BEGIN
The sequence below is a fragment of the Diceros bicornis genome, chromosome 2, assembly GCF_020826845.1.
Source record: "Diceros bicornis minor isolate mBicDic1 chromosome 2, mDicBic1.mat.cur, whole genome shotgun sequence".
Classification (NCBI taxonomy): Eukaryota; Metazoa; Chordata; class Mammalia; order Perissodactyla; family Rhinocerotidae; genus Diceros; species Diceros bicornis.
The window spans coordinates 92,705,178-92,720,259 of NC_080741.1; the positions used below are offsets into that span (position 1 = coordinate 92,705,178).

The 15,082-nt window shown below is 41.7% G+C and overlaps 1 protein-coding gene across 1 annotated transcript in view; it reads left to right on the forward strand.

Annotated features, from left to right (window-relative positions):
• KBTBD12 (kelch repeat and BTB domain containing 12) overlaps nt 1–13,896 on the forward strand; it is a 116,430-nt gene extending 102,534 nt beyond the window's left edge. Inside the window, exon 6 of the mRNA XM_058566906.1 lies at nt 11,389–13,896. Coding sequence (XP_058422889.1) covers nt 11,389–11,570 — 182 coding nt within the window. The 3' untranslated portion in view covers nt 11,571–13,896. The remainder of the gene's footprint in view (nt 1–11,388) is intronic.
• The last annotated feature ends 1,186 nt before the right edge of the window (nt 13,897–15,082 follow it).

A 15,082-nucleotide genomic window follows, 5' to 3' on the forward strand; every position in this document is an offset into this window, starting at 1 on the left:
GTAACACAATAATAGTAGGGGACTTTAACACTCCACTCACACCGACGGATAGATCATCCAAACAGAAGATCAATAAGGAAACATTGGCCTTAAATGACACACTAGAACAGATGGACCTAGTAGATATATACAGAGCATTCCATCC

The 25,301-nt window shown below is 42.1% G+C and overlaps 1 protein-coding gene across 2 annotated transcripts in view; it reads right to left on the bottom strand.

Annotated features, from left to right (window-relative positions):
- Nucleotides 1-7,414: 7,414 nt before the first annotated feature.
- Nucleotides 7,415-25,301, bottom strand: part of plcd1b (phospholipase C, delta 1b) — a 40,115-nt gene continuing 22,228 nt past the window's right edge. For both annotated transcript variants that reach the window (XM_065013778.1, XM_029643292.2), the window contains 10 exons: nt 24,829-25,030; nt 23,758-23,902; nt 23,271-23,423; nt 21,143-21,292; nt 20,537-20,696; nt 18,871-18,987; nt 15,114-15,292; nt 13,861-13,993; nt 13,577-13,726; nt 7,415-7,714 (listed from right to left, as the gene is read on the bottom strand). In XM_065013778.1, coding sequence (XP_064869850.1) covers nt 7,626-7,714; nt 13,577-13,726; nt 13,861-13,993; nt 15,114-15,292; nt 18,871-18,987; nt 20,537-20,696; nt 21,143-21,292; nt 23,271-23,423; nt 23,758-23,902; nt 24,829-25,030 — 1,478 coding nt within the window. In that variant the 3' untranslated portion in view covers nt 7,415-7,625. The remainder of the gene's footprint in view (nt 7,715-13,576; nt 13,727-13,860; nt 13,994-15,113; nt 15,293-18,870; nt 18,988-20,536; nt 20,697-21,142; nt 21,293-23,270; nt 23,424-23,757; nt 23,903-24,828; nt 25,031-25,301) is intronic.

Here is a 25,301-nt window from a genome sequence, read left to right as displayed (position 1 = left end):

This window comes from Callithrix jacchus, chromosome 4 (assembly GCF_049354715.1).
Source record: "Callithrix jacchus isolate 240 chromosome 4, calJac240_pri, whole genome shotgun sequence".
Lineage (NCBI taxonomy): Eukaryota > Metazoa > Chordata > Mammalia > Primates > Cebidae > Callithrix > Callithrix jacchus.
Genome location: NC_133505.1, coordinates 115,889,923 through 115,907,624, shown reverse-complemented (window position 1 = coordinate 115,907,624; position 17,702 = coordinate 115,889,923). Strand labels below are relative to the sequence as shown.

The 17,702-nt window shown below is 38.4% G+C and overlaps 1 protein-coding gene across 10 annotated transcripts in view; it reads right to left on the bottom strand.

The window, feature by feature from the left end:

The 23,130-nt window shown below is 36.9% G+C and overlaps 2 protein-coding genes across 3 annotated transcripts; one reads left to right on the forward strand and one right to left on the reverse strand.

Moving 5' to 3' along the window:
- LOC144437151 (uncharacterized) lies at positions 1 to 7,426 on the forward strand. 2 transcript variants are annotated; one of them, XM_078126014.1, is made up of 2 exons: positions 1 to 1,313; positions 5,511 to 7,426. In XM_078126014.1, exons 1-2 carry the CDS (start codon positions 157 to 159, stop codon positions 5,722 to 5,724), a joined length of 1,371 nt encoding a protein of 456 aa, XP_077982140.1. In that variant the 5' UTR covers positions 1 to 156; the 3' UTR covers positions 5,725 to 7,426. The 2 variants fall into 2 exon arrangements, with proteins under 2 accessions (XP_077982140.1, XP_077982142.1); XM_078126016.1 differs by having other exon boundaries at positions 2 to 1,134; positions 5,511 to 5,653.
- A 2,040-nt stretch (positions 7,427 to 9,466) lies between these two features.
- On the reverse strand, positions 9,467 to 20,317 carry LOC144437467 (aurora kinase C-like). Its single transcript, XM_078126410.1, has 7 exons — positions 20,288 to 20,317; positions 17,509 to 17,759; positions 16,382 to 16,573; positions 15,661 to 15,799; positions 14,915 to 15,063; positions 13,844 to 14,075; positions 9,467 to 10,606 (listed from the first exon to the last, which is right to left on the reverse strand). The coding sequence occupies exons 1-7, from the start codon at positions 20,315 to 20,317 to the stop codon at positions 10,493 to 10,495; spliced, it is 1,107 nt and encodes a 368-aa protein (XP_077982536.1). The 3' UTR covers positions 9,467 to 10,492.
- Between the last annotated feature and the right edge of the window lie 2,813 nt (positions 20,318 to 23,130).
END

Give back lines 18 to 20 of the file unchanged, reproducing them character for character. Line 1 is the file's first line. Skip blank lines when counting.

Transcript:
Lineage (NCBI taxonomy): Eukaryota > Metazoa > Chordata > Mammalia > Primates > Cebidae > Callithrix > Callithrix jacchus.
Genome location: NC_133505.1, coordinates 115,889,923 through 115,907,624, shown reverse-complemented (window position 1 = coordinate 115,907,624; position 17,702 = coordinate 115,889,923). Strand labels below are relative to the sequence as shown.

The 17,702-nt window shown below is 38.4% G+C and overlaps 1 protein-coding gene across 10 annotated transcripts in view; it reads right to left on the bottom strand.